Duck! Here comes IEP Season!

by Sue Saladino
a Mother from Hell

We are veterans of the cold season, the flu season, and even the holiday season. But one season strikes panic in the hearts of parents of kids with disabilities: the IEP season.

For those who haven't had the pleasure, the season usually runs from late March through early June, but IEPs can strike at any time. An IEP is an Individualized Education Plan that is made each year for every student who qualifies for special ed services. These plans are insidious stacks of paper that can pit teachers against principals, parents against parents, and turn grown men into towers of Jell-O. There is no cure for the IEP, and no research is being done to eradicate this dread affliction. All parents can do is try to survive it.

The following are symptoms of an upcoming IEP: excessive testing, a variety of prying into your family's personal life, and a breakdown of communication with school officials. A parent will experience a racing heart, sweaty palms, excessive worry over little things, and an all-over sick feeling. Advanced symptoms include extreme paranoia, irrational thoughts of violence, and the desire to listen to Yanni CDs while weaving baskets.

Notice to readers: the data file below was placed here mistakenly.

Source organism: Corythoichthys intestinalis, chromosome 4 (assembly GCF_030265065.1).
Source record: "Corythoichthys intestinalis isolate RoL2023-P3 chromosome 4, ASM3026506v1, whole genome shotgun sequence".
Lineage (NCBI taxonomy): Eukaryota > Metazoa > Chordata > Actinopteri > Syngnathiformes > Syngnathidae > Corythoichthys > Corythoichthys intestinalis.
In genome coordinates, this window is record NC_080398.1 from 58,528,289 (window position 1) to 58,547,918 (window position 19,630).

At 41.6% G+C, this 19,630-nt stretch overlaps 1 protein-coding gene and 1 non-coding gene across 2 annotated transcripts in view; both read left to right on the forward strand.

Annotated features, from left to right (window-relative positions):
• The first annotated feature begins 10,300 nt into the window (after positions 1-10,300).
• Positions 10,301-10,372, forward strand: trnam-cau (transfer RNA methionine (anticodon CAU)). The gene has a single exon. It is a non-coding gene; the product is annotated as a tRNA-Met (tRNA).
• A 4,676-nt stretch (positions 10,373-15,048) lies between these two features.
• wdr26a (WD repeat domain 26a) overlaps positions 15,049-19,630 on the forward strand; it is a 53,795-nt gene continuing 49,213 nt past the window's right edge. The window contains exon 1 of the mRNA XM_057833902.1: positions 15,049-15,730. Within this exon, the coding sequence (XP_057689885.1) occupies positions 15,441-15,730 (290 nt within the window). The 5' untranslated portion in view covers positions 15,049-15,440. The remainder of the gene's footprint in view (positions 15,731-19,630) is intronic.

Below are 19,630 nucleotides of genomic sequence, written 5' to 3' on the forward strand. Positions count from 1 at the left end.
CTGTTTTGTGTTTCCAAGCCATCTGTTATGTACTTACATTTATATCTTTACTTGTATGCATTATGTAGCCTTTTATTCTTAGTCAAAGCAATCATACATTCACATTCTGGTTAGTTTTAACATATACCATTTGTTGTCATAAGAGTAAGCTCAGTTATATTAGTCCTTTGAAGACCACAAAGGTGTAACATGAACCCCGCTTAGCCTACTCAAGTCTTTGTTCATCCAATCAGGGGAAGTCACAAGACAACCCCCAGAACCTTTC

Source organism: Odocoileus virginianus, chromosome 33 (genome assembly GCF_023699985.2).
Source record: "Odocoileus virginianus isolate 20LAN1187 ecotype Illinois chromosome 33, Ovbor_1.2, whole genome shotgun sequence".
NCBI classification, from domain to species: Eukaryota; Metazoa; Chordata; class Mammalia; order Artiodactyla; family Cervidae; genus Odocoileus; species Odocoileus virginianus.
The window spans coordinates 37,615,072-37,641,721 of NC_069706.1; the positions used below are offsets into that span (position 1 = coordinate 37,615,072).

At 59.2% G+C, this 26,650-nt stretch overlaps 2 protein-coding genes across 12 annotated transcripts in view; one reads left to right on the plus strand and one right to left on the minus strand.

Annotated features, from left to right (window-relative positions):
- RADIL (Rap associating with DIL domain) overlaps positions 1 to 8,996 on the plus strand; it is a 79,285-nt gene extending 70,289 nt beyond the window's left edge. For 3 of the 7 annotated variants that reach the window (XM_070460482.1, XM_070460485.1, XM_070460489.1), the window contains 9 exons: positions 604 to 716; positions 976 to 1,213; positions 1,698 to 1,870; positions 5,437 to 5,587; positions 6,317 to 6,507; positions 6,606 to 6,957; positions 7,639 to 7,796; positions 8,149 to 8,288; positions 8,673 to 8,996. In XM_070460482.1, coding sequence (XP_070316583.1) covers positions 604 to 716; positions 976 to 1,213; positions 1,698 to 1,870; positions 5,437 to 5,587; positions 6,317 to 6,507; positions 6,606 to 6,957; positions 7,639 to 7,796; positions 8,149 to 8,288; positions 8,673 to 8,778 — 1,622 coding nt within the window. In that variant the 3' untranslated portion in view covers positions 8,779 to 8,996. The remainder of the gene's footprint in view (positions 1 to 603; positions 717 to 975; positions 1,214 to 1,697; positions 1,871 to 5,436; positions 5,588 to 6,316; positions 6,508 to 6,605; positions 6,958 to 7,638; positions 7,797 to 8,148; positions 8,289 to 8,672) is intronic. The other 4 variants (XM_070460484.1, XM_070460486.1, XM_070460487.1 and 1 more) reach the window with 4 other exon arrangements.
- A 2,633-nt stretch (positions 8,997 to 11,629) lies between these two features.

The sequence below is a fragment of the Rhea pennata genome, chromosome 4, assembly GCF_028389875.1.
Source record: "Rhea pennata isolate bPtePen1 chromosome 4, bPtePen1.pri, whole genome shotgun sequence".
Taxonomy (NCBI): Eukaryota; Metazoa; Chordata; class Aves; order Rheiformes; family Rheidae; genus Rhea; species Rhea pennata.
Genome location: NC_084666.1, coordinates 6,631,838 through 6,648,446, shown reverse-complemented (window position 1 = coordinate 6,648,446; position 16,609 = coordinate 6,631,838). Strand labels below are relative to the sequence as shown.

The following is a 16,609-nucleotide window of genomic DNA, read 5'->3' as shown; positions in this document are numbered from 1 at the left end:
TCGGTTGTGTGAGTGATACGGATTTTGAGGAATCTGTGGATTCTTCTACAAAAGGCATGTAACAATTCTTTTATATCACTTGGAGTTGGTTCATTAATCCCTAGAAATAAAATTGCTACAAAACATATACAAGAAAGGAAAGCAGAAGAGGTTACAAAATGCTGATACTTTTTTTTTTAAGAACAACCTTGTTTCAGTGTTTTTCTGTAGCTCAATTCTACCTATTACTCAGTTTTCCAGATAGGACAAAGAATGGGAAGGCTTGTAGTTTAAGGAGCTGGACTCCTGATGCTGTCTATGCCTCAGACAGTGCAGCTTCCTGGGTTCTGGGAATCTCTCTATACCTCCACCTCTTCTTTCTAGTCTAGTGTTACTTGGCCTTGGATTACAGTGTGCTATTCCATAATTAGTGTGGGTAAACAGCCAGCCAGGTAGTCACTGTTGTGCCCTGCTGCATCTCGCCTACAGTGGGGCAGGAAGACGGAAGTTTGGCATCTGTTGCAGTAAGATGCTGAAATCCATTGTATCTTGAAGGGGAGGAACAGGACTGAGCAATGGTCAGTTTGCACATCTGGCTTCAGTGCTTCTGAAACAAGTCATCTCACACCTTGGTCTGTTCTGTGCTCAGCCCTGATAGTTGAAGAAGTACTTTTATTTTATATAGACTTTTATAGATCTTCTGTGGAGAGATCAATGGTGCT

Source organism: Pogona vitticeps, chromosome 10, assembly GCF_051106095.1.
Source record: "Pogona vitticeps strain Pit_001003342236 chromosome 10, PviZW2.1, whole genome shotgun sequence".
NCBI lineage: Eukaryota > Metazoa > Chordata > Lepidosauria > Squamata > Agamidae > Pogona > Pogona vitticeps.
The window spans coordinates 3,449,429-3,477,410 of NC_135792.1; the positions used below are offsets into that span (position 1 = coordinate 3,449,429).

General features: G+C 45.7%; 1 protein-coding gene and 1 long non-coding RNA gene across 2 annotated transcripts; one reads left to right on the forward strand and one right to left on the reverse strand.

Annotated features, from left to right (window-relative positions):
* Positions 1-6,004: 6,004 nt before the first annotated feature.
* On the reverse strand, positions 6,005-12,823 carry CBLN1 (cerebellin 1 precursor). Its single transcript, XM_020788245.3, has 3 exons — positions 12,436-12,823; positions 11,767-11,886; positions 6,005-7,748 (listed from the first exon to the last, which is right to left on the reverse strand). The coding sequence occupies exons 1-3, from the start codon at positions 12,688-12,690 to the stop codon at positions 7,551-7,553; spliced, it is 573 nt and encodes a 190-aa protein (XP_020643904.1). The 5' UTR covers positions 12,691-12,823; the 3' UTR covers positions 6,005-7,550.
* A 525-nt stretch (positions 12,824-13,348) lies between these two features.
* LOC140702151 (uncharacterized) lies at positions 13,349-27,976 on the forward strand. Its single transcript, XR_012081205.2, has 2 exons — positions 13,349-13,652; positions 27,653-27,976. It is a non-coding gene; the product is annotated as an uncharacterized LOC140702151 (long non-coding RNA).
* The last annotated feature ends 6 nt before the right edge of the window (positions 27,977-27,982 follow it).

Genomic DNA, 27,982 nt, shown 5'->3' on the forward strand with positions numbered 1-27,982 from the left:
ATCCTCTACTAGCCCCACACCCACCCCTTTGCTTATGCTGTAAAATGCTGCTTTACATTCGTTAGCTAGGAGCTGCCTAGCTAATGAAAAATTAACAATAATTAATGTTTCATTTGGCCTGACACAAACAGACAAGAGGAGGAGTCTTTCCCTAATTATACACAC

Suggested treatments include extravagant preparation including photo murals of your child, charts, graphs, fresh baked goods and an interpretive dance depicting the future you envision for your child. Character references and a complete life history (typed, double-spaced, in triplicate) are also helpful.

In ordinary circumstances, these preparations are usually sufficient. In more difficult cases, the following are recommended: heavy drinking, antidepressants, and subtle hints to anyone who will listen that your sanity is teetering on the edge.

You can survive the horror of IEP season if you follow these three simple steps:

· document what your child needs and why;
· prepare ideas on how these services can be implemented, and,
· if all else fails, rant and rave like a lunatic. It doesn't hurt if school officials are a little afraid of you. Hit men have also proven effective, but are no way encouraged or approved by this author. (Psst—my husband is Sicilian.)

Now let's go kick some school butt!






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